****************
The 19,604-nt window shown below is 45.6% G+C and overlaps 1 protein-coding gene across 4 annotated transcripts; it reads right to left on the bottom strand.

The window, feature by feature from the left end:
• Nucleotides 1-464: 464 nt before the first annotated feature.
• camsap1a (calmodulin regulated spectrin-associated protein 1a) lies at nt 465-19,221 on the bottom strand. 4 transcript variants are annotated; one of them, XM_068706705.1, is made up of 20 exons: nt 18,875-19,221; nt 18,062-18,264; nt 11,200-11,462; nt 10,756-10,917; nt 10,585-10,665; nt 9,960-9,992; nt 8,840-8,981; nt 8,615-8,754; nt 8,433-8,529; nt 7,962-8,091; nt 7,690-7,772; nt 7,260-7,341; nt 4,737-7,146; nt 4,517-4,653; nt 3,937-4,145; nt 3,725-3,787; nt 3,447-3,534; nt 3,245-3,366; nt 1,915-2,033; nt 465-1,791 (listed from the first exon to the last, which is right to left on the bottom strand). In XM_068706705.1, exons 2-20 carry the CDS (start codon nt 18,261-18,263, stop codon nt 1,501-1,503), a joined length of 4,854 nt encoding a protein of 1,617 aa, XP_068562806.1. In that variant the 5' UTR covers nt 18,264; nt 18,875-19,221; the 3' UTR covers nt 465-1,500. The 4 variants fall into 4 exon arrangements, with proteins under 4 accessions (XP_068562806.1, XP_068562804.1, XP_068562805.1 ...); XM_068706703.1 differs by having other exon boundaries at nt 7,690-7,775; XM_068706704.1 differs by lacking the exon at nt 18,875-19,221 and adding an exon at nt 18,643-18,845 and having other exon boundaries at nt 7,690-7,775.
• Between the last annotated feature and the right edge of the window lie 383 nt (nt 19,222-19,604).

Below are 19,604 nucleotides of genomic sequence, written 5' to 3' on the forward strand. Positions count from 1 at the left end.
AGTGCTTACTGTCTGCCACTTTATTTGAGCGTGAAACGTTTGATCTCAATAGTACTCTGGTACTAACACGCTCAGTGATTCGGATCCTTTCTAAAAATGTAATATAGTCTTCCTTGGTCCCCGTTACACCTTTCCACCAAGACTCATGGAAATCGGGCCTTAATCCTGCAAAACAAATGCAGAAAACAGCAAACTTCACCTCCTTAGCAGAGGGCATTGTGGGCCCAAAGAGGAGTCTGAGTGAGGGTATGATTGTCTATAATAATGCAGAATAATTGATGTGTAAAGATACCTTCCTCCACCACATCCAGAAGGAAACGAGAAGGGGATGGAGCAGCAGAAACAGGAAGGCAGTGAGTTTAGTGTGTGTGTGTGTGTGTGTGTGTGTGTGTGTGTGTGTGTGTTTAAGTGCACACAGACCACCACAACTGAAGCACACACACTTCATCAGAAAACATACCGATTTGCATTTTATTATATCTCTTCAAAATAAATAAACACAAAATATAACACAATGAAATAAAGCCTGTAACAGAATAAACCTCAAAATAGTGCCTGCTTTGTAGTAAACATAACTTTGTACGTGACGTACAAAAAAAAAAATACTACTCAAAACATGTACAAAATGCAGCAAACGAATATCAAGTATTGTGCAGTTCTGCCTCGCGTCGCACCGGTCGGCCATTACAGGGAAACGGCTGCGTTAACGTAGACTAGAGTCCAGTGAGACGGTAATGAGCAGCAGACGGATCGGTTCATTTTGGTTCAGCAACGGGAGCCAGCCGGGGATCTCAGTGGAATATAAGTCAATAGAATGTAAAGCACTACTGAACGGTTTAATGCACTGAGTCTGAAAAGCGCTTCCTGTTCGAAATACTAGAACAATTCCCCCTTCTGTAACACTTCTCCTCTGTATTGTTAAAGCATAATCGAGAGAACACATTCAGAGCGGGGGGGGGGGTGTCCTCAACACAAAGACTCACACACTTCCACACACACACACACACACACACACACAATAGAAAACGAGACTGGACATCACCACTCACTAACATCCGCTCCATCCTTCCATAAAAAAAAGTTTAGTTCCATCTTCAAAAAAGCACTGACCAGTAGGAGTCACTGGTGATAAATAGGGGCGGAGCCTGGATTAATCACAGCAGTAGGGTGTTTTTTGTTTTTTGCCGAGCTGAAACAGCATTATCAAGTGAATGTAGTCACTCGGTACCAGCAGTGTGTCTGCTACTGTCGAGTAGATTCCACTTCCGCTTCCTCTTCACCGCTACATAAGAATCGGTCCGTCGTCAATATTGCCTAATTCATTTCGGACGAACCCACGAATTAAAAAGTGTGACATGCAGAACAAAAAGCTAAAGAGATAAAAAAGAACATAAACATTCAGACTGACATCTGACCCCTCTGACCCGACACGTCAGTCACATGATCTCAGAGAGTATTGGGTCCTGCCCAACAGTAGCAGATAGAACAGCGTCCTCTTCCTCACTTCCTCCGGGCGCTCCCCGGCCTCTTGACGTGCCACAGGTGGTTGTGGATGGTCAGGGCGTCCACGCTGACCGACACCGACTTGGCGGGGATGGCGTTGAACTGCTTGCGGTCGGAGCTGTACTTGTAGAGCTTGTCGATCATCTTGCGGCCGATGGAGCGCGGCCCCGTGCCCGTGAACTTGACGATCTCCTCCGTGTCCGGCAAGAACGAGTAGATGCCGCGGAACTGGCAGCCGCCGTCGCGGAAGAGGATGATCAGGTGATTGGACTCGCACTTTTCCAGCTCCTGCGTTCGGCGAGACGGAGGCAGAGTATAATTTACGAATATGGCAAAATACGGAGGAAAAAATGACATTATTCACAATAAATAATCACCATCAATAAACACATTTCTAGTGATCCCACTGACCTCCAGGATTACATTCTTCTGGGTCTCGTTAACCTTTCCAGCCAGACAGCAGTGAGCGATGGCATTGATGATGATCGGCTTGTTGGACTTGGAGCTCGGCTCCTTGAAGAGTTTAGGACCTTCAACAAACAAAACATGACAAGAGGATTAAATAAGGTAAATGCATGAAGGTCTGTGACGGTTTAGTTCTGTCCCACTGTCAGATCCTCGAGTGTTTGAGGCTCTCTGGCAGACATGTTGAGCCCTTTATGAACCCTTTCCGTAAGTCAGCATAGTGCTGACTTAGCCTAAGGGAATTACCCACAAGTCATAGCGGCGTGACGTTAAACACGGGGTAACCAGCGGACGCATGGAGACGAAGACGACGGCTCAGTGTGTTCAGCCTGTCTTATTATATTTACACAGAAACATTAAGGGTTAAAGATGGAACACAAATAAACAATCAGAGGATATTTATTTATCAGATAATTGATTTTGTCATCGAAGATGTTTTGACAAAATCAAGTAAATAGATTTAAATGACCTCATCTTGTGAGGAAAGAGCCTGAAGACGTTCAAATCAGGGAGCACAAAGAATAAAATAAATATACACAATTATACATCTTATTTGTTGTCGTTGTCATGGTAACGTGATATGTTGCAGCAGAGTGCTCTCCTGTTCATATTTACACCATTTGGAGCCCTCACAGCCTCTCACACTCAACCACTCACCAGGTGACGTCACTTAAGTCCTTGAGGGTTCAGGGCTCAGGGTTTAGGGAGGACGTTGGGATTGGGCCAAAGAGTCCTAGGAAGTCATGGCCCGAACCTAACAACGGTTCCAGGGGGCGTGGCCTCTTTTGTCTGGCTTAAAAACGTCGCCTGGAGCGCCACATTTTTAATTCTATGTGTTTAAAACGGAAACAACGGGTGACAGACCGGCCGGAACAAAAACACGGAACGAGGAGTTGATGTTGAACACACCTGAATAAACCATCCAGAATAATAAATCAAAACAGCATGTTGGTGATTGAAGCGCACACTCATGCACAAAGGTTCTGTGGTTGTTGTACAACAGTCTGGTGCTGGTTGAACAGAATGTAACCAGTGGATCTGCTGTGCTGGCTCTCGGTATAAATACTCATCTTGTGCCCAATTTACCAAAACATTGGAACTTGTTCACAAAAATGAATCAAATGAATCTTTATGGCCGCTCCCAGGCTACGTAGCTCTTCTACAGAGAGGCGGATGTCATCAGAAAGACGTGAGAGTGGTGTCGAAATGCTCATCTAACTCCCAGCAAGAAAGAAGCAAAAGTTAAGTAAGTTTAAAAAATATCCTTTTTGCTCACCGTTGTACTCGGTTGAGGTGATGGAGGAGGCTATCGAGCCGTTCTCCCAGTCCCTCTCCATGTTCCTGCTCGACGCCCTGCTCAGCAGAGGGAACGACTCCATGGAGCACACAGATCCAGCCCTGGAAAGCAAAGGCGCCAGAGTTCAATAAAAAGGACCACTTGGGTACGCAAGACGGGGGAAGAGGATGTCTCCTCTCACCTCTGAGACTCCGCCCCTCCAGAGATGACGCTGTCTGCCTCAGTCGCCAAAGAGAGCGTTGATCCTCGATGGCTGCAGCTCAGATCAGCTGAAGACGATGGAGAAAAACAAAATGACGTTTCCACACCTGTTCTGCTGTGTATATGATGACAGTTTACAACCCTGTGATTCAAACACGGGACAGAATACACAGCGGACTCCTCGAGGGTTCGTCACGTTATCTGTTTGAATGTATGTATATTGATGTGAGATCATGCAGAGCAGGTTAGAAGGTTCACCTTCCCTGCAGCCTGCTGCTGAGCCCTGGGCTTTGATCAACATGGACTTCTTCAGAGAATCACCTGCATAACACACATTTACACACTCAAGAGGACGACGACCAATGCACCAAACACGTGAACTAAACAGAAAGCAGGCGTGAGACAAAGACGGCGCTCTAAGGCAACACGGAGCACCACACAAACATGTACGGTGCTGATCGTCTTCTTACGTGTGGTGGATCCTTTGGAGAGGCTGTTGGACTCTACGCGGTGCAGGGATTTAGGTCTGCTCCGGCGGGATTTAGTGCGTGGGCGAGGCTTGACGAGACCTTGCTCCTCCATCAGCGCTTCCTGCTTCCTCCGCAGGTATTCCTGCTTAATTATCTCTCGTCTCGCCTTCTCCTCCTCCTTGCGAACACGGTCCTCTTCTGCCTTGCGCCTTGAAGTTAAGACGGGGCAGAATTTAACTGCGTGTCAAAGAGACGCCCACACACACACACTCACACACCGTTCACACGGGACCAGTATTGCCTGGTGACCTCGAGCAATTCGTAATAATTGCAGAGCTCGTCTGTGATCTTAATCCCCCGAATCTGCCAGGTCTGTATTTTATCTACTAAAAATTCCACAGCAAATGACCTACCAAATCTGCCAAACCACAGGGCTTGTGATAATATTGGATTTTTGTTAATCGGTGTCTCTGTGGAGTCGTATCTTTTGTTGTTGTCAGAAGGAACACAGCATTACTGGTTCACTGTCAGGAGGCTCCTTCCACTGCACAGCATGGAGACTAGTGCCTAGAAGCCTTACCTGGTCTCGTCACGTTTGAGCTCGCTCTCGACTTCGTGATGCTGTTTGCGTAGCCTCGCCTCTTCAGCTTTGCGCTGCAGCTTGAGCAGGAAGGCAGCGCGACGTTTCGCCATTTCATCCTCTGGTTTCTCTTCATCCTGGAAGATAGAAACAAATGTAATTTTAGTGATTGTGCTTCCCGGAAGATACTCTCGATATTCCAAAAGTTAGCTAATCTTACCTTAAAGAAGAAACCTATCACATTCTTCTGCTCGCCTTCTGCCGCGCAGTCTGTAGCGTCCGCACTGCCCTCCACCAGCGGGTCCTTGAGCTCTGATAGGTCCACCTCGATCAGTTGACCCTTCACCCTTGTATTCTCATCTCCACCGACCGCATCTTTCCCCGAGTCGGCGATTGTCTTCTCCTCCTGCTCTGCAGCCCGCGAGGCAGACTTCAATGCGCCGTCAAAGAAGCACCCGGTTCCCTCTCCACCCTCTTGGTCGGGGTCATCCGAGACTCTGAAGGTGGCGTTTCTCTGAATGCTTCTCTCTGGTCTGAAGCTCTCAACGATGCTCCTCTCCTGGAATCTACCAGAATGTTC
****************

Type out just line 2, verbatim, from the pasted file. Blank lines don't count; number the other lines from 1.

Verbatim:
The window, feature by feature from the left end: